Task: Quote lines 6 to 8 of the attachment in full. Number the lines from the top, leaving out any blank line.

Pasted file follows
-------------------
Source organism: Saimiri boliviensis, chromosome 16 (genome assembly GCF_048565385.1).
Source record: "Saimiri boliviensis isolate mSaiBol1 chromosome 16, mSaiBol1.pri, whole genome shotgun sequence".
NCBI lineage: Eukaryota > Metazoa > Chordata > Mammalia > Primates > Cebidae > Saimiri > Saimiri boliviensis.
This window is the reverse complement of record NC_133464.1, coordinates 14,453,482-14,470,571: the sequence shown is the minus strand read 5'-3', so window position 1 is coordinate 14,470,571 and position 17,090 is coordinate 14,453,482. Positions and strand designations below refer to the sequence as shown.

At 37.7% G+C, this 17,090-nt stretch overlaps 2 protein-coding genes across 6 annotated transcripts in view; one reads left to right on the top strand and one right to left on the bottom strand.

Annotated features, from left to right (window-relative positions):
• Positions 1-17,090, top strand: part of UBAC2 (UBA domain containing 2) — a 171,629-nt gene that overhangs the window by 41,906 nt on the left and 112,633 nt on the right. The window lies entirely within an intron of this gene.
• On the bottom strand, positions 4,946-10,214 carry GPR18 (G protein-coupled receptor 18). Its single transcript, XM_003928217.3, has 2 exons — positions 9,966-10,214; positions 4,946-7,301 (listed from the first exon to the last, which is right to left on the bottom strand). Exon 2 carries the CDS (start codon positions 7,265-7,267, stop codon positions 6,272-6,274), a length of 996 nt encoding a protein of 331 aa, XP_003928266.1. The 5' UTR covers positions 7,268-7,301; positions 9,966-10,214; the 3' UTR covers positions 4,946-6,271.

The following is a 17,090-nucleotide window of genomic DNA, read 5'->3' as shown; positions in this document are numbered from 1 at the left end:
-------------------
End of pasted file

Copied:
Annotated features, from left to right (window-relative positions):
• Positions 1-17,090, top strand: part of UBAC2 (UBA domain containing 2) — a 171,629-nt gene that overhangs the window by 41,906 nt on the left and 112,633 nt on the right. The window lies entirely within an intron of this gene.
• On the bottom strand, positions 4,946-10,214 carry GPR18 (G protein-coupled receptor 18). Its single transcript, XM_003928217.3, has 2 exons — positions 9,966-10,214; positions 4,946-7,301 (listed from the first exon to the last, which is right to left on the bottom strand). Exon 2 carries the CDS (start codon positions 7,265-7,267, stop codon positions 6,272-6,274), a length of 996 nt encoding a protein of 331 aa, XP_003928266.1. The 5' UTR covers positions 7,268-7,301; positions 9,966-10,214; the 3' UTR covers positions 4,946-6,271.